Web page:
iPhone, iPad Secrets Were Fodder in Insider Trading Bust

The FBI and Department of Justice yesterday busted four current and former executives from a variety of companies -- Dell, AMD, Flextronics and Taiwan Semiconductor Manufacturing Company -- and charged them with insider trading. The information was used to bolster investment opportunities as part of their consultant gigs at investment firm Primary Global Research. A fifth defendant has already been charged in the ongoing case.

FBI warns of new twists on twisted hitman, handgun and adoption scams

The story actually begins in November when the FBI/DOJ charged Don Ching Trang Chu with insider trading. The FBI/DOJ also arrested a former Dell exec who was now working with Primary Global Research. According to the FBI, Daniel Devore pled guilty on December 10, 2010, to wire fraud and conspiracy to commit wire fraud and securities fraud.

Another Primary Global executive, James Fleishman was arrested yesterday on wire fraud and conspiracy charges for conspiring to provide confidential information, including material, nonpublic information to the company's clients, including hedge funds, the FBI stated. It should be noted that Primary Global, a hedge and mutual fund investment outfit, has not been charged with any wrongdoing.

The others arrested this week include Mark Longoria, Walter Shimoon, and Manosha Karunatilaka on charges of wire fraud and conspiracy to commit securities fraud and wire fraud charges in connection with their employment as consultants for the Primary Global Research, the FBI stated.

"The information trafficked by the four 'consultants' went way beyond permissible market research; it was insider information. And the fifth defendant was directly involved in the transfer of inside information from the consultants to hedge funds and other end users. The more than $400,000 the firm paid the four 'consultants,' merely to participate in phone calls with firm clients, is an indication of the value placed on the information. This wasn't market research. What the defendants did was purchase and sell insider information. Our investigation is most assuredly continuing." Said FBI Assistant Director-in-Charge Janice Fedarcyk in a statement.

It is Shimoon who allegedly provided insider information about Apple, particularly related to iPad and iPhone developments, the FBI stated.

From the FBI: "During the relevant time period, Flextronics had a business relationship with Apple, pursuant to which Flextronics supplied certain electronic components to Apple, including specifically-engineered camera and charger components to Apple for its "iPhone" cellular telephones and "iPod" portable media players. In addition, Apple often shared information with Flextronics about future Apple products under development. The confidentiality of this information was governed by a separate non-disclosure agreement executed between Flextronics and Apple. For example, in or about 2009, Apple informed Flextronics about a highly secretive project being developed that ultimately resulted in the public product launch of the "iPad" tablet computer. While employed at Flextronics, Shimoon engaged in consultation calls with Firm [Primary Global] clients, during which he provided confidential Flextronics and Apple information, including Inside Information. For example, Shimoon provided highly confidential sales forecast information and new product features for Apple's forthcoming "iPhone" cellular telephone. Between January 2008 and June 2010, the Firm [Primary Global] paid Shimoon more than $22,000 for consultation services he provided."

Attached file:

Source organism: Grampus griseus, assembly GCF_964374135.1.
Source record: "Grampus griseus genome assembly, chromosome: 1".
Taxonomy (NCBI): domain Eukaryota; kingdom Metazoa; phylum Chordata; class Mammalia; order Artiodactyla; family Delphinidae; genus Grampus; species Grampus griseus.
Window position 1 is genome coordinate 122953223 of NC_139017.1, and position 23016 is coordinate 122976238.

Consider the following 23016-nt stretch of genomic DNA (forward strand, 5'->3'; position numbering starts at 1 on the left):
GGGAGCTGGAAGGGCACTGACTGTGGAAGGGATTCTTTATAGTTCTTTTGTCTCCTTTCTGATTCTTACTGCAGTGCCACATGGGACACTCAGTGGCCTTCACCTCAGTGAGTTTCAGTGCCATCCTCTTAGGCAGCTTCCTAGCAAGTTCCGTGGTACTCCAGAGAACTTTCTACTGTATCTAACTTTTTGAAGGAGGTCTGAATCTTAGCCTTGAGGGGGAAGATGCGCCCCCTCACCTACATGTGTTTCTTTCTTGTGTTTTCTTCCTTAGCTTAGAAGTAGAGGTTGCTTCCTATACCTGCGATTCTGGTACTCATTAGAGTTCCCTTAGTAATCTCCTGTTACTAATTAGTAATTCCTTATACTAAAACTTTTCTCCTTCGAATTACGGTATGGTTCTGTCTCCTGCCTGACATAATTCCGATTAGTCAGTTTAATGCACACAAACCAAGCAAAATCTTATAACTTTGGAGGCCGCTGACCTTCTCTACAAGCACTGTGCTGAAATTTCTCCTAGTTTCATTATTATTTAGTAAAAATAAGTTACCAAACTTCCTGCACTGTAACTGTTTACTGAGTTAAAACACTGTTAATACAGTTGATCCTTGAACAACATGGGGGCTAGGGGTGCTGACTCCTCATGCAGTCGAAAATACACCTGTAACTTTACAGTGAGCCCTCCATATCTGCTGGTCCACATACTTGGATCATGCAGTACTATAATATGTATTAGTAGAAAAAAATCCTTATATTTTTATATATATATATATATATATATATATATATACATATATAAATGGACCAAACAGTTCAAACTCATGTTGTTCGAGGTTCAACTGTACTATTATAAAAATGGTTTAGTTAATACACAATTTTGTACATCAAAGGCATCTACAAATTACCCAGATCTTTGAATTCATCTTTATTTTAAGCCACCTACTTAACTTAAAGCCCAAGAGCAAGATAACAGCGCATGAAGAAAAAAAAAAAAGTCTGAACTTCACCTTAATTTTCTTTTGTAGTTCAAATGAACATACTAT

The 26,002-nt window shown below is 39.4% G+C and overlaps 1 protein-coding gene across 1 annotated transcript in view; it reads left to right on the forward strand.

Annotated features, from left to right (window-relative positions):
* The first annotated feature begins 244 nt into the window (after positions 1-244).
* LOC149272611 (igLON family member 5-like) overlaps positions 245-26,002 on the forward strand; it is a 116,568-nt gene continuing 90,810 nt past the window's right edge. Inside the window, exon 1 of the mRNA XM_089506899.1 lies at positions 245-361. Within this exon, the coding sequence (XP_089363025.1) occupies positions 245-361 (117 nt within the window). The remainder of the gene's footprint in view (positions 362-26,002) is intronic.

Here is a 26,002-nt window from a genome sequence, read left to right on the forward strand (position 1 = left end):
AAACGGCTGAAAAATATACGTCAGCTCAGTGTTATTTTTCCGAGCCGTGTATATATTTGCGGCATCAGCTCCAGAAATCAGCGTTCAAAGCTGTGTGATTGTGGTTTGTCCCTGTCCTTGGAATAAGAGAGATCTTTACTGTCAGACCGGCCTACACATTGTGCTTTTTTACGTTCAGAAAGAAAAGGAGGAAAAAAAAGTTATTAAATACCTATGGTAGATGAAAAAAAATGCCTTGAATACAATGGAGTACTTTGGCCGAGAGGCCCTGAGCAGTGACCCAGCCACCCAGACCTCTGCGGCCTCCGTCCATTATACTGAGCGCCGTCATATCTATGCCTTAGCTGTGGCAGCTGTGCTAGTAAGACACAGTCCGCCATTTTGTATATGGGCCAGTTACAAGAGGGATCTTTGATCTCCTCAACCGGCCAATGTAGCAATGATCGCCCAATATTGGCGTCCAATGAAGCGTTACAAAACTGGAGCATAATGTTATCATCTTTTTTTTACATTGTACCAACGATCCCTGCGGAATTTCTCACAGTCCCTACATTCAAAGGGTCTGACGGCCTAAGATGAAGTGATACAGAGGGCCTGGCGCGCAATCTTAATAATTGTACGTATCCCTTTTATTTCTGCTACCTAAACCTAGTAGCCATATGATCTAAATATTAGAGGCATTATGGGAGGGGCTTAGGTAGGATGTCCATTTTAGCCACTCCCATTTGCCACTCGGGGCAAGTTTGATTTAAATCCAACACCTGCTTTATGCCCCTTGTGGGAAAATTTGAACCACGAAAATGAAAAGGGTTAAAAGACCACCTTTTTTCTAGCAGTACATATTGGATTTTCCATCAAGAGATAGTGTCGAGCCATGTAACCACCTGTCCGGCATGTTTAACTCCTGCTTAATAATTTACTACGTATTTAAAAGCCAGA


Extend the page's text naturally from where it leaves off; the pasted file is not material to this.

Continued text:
Meanwhile, Longoria was employed by Advanced Micro Devices as a Supply Chain Manager in Round Rock, Texas. From the FBI: "While employed at AMD, Longoria engaged in consultation calls with Primary Global clients. During the consultation calls, Longoria provided confidential AMD information, including inside information. For example, during telephone calls with cooperating witnesses in July 2009, Longoria provided AMD revenue information, average sales prices, product sales figures, and gross margin information. Between January 2008 and March 2010, the Firm [Primary Global] paid Longoria more than $200,000 for consultation services he provided."

Karunatilaka was employed by Taiwan Semiconductor Manufacturing Company (TSMC) as an account manager. Form the FBI: "While employed at TSMC, Karunatilaka engaged in consultation calls with Firm [Primary Global] clients, during which he provided confidential TSMC information, including inside information such as TSMC product sales and shipping information. Between January 2008 and June 2010, the Firm [Primary Global] paid Karunatilaka more than $35,000 for consultation services he provided."

Follow Michael Cooney on Twitter: nwwlayer8

Subscribe to the Today in Tech Newsletter

Comments